It was time to build barricades, French style, and invoke the lessons I had learned in Paris. I started dragging metal barrier fences together and getting people to help. I then told people to gather up trash cans, just like we did in high school. Five guys started to help me. From that moment on, I was standing in the buffer zone in front of the barricades, directing people like an orchestra conductor. I got them to add umbrellas to the structure — a tactic inspired not by the French, but by pro-democracy protesters in Hong Kong — to protect from the water cannon. 

The crowd of police just watched as I directed the resistance. They recorded everything, sussing me out. Then, they mobilized the arresting squad. The police surged forward, grabbing anyone they could — journalists, protesters, they didn’t care. I started to run, but my fashion-victim status let me down, badly. I was wearing my cute new purple Adidas Sambas. But those shoes have no grip, as anyone who owns a pair knows. I slipped on the wet ground. 

A bunch of masked police jumped on me and began beating me mercilessly. At one point I nearly scrambled away, but again my sartorial choices screwed me over. My blazer was tied around my waist and they grabbed it and pulled me back.

By law in Georgia, all police officers have to wear a visible badge number. But during the protests, police hide their badges and mask up with balaclavas, so it’s difficult to prosecute them for brutality down the line.  

They started hitting the back of my head hard, and all I could do was protect my eyes and curl into the fetal position. They dragged me behind the police line and continued laying into me. Then they surrounded me, taunting me, telling me to hit myself and say that I was a little bitch. My legs were like jelly and I could barely stand. I did whatever they ordered, desperate, until they threw me into a van. Already, there was a lump the size of a bar of soap on the back of my head, with deep blue panda rings forming around my eyes.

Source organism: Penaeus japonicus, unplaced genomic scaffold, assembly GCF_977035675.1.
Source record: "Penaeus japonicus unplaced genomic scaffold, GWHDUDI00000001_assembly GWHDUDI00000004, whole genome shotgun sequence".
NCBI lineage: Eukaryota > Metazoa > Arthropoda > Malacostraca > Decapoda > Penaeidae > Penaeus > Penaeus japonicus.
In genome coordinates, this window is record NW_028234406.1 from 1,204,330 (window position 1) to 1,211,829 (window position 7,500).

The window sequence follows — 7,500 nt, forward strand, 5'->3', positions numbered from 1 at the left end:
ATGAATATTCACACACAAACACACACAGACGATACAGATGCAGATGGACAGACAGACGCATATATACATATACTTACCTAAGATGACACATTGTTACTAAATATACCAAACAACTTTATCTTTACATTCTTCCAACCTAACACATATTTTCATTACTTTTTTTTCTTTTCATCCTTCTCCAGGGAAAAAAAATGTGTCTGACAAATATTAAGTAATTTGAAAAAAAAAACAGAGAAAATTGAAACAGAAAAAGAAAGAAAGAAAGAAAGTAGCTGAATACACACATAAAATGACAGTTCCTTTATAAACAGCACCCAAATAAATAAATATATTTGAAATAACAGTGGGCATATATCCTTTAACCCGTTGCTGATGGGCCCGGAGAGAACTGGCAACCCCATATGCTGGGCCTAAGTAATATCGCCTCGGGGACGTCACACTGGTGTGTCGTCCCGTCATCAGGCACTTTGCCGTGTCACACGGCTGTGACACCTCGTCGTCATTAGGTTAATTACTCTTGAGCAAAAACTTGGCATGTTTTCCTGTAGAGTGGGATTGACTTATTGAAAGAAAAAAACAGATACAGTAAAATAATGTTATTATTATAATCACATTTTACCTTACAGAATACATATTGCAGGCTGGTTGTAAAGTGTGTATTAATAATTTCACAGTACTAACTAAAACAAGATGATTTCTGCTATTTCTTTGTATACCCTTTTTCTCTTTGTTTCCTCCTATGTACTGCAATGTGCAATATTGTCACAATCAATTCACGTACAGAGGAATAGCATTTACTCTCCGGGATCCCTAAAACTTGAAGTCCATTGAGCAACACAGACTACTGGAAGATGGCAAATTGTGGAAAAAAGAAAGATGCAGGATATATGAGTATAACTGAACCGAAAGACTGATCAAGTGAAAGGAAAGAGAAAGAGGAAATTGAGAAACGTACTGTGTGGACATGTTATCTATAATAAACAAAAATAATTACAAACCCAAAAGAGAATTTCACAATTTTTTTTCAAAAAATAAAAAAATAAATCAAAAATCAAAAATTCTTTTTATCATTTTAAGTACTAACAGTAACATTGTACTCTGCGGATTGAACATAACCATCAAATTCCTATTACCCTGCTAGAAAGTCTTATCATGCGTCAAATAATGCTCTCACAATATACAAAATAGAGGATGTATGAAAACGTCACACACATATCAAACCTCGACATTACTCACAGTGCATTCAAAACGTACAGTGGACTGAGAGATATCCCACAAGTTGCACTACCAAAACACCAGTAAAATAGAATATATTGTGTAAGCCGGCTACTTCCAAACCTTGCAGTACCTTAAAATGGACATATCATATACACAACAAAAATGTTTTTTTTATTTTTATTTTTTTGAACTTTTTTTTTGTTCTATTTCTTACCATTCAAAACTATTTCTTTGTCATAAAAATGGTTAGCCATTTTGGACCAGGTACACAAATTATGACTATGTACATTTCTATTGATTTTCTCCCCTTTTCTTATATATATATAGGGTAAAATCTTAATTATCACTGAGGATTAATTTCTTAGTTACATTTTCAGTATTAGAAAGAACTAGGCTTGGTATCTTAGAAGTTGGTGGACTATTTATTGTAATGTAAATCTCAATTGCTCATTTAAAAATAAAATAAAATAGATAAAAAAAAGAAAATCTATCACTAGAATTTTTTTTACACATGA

Georgia

‘We don’t remember the chaos and corruption of the 1990s. We’re not worn down, like older people, by decades of protesting,’ says Luka Gviniashvili of his generation of Georgian demonstrators. (Photo: Luka Gviniashvili)

They hauled me to prison, but it took them six hours to get me inside. There was already a queue of other protesters they’d caught. My captors waited in the van with me, watching Russian TikToks for hours on end. Honestly, that was almost worse than the beating.  

The atmosphere inside the cells was desperate. People were silently pacing up and down, their spirits hitting rock bottom. Police were bringing in more protesters all the time, their radios crackling. I was in a cell with three other guys. “They beat me like a dog,” one of them said, showing me a bootprint-shaped bruise on his back. I realized we had to get the morale up, fast — and show the guards they couldn’t break us. 

We sang all the songs we could think of — “Bella Ciao,” the European anthem, a bunch of Georgian songs. At one point I even sang the Marseillaise. The police told us to shut up. We kept singing, and cracked terrible jokes that this was a five-star digital detox. 

I got out of jail because a lawyer helped me, pro bono. She works for the Young Lawyers Association, a group of human rights lawyers here in Georgia that under the new law would be at the top of the state’s list of “foreign agents.” That lawyer, she probably weighs 120 pounds, isn’t much more than 5 feet tall, and she’s formidable. When she goes into the police station, you see the fear in their eyes. She’s the best. If it wasn’t for her and her organization, I would still be in jail. This Russian law wants to take away our access to human rights lawyers like her. 

Two weeks on, and my concussion is getting better, day by day. The nausea has eased and the daily headaches are becoming less intense. 

I’m back on the streets. At these protests, the energy feels different. There’s a crazy electricity in the air. Everyone is singing, fighting, determined not to lose their country. A lot of the protesters are my age — Gen Z. We don’t remember the chaos and corruption of the 1990s. We’re not worn down, like older people, by decades of protesting. We’re also more savvy than our parents’ generation about fact-checking. We don’t just swallow the stream of propaganda that’s fed to us. We’re ready to fight. I spoke with my uncle on the phone about it yesterday morning, just before the law was passed — he told me “my hopes are in Gen Z and a miracle”. DM 

By Luka Gviniashvili as told to Isobel Cockerell

This story was originally published by Cody Story.